fifteen or more employees within the Commonwealth during the
relevant period, and thus is not an employer under the KCRA.
[DE 11 at 31]. SelecTrucks also moves for dismissal or
summary judgment on Middleton's FMLA claims arguing that
Middleton was not an eligible employee under the FMLA because
SelecTrucks did not employ the required No. of individuals at
or within seventy-five miles of its Louisville worksite.
Id. Middleton responds that SelecTrucks is an
employer under the KCRA and argues that SelecTrucks misquotes
the statute. [DE 14 at 59]. Finally, Middleton argues that
SelecTrucks's Motion on the FMLA claim is premature
because there has been no discovery. Id. at 58.
Standard of Review.
moves to dismiss or, in the alternative, for partial summary
judgment. [DE 11]. The Motion includes materials outside the
pleadings-specifically, Bryan Howard's affidavit.
Id. at 30. The Federal Rules of Civil Procedure and
the Sixth Circuit have instructed that “[i]f, on a
motion under 12(b)(6) . . . matters outside the pleadings are
presented to and not excluded by the court, the motion must
be treated as one for summary judgment under Rule 56.”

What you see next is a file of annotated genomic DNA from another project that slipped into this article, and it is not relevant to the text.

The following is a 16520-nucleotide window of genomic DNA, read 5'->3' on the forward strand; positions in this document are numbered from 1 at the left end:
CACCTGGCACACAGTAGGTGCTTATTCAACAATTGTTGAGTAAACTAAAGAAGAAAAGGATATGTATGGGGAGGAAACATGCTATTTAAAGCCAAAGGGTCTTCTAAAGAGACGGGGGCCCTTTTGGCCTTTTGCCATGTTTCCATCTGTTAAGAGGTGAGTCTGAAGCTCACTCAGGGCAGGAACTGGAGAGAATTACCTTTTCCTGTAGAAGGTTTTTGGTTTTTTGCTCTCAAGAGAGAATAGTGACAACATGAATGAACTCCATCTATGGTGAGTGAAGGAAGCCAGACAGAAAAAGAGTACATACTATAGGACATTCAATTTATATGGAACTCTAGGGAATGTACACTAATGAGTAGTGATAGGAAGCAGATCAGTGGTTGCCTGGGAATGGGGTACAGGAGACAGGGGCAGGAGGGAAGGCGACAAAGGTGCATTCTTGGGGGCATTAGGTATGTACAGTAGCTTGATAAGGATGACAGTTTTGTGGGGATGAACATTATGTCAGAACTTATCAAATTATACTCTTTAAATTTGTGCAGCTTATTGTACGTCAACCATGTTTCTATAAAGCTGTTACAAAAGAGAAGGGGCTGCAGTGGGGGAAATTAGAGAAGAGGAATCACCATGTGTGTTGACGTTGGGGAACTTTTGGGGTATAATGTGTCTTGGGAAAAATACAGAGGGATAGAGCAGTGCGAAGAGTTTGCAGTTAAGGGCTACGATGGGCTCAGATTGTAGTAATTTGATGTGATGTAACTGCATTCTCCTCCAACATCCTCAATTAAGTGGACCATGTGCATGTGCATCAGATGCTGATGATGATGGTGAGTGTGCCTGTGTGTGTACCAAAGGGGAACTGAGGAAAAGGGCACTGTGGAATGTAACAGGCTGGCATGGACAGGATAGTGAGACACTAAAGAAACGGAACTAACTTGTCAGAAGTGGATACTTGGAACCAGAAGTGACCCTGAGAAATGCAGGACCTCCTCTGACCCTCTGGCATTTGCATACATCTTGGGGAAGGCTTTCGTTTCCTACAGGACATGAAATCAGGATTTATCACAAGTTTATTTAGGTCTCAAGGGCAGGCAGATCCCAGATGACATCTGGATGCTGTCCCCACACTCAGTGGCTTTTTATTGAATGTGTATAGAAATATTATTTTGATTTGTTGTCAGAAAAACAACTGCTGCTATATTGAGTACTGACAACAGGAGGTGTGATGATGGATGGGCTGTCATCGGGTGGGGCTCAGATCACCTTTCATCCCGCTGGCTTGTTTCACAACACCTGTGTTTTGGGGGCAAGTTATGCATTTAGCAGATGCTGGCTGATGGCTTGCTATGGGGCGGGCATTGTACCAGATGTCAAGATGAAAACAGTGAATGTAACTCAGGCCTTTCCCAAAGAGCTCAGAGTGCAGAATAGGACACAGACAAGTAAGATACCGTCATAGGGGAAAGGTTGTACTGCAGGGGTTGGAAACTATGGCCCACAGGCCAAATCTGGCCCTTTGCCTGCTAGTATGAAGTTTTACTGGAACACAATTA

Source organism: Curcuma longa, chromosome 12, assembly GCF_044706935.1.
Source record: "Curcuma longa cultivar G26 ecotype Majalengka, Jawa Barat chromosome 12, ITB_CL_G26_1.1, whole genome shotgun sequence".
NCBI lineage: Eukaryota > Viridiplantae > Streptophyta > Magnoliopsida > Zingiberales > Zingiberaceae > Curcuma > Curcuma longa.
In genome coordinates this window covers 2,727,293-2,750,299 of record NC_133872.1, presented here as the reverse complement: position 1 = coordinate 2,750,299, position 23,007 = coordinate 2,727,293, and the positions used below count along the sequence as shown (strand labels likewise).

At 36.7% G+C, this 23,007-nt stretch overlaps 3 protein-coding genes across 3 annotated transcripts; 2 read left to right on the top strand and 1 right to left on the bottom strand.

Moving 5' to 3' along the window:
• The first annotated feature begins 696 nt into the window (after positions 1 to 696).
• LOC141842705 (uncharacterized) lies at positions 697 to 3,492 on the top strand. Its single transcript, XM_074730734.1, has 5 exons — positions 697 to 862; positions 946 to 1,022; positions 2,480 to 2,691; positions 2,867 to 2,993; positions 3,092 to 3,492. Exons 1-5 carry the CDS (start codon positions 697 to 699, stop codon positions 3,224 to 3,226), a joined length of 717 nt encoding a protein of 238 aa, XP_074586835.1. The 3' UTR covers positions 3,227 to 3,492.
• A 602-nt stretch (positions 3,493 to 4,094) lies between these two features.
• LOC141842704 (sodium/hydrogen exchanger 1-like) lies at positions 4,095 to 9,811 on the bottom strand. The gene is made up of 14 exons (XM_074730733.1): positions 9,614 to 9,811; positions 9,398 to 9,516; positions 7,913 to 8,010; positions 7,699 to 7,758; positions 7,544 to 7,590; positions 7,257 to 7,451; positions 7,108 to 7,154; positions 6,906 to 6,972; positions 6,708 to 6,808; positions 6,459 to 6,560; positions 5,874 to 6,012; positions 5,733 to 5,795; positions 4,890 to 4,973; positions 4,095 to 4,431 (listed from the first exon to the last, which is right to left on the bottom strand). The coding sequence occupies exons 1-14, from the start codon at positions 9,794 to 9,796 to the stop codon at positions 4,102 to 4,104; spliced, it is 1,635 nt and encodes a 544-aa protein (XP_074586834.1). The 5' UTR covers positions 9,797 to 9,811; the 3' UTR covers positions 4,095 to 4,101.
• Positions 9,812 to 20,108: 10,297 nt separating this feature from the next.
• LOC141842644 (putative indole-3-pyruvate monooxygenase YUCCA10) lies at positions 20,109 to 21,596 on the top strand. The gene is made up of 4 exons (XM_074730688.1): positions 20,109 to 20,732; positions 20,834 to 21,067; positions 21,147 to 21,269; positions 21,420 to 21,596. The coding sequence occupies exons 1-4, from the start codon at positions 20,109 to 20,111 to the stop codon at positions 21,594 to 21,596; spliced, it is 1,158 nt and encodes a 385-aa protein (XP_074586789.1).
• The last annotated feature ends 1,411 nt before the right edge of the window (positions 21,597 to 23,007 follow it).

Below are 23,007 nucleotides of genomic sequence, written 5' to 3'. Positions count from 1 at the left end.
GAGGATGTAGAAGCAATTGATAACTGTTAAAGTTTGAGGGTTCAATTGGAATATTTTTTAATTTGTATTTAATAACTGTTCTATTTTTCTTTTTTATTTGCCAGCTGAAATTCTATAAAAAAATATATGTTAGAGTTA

Fed.R.Civ.P. 12(d); see also Wysocki v. Int'l Bus.
Mach. Corp., 607 F.3d 1102, 1104 (6th Cir. 2010).
Consideration of affidavits not in the pleadings transforms a
motion to dismiss into one for summary judgment. Sequoyah
v. Tenn. Valley Auth., 620 F.2d 1159, 1161 (6th Cir.
1980). Thus, Howard's affidavit converts
SelecTrucks's Motion to one for partial summary judgment
on Middleton's KCRA and FMLA retaliation claims. See
Rule 56, summary judgment is required when “there is no
genuine dispute as to any material fact and the movant is
entitled to judgment as a matter of law.” Fed.R.Civ.P.
56(a). The moving party bears the burden of specifying the
basis for its motion and showing the lack of a genuine issue
of material fact. Celotex Corp. v. Catrett, 477 U.S.
317, 322 (1986). Once the moving party satisfies this burden,
the nonmoving party must produce specific facts showing a
material issue of fact for trial. Anderson v. Liberty
Lobby, Inc., 477 U.S. 242, 247-48 (1986).
district court considering a motion for summary judgment may
not weigh evidence or make credibility determinations.
Daugherty v. Sajar Plastics, Inc., 544 F.3d 696, 702
(6th Cir. 2008). The court must view the evidence and draw
all reasonable inferences in a light most favorable to the
nonmoving party. Williams v. Int'l Paper Co.,
227 F.3d 706, 710 (6th Cir. 2000). But the nonmoving party
must do more than show some “metaphysical doubt as to
the material facts.” Matsushita Elec. Indus. Co. v.
Zenith Radio Corp.,475 U.S. 574, 586 (1986). Instead,
the nonmoving party must present specific facts showing that
a genuine factual issue exists by “citing to particular
parts of materials in the record” or by “showing
that the materials cited do not establish the absence . . .
of a genuine dispute[.]” Fed.R.Civ.P. 56(c)(1)(A), (B);
see also Shreve v. Franklin Cty.,743 F.3d 126, 132,
136 (6th Cir. 2014). ...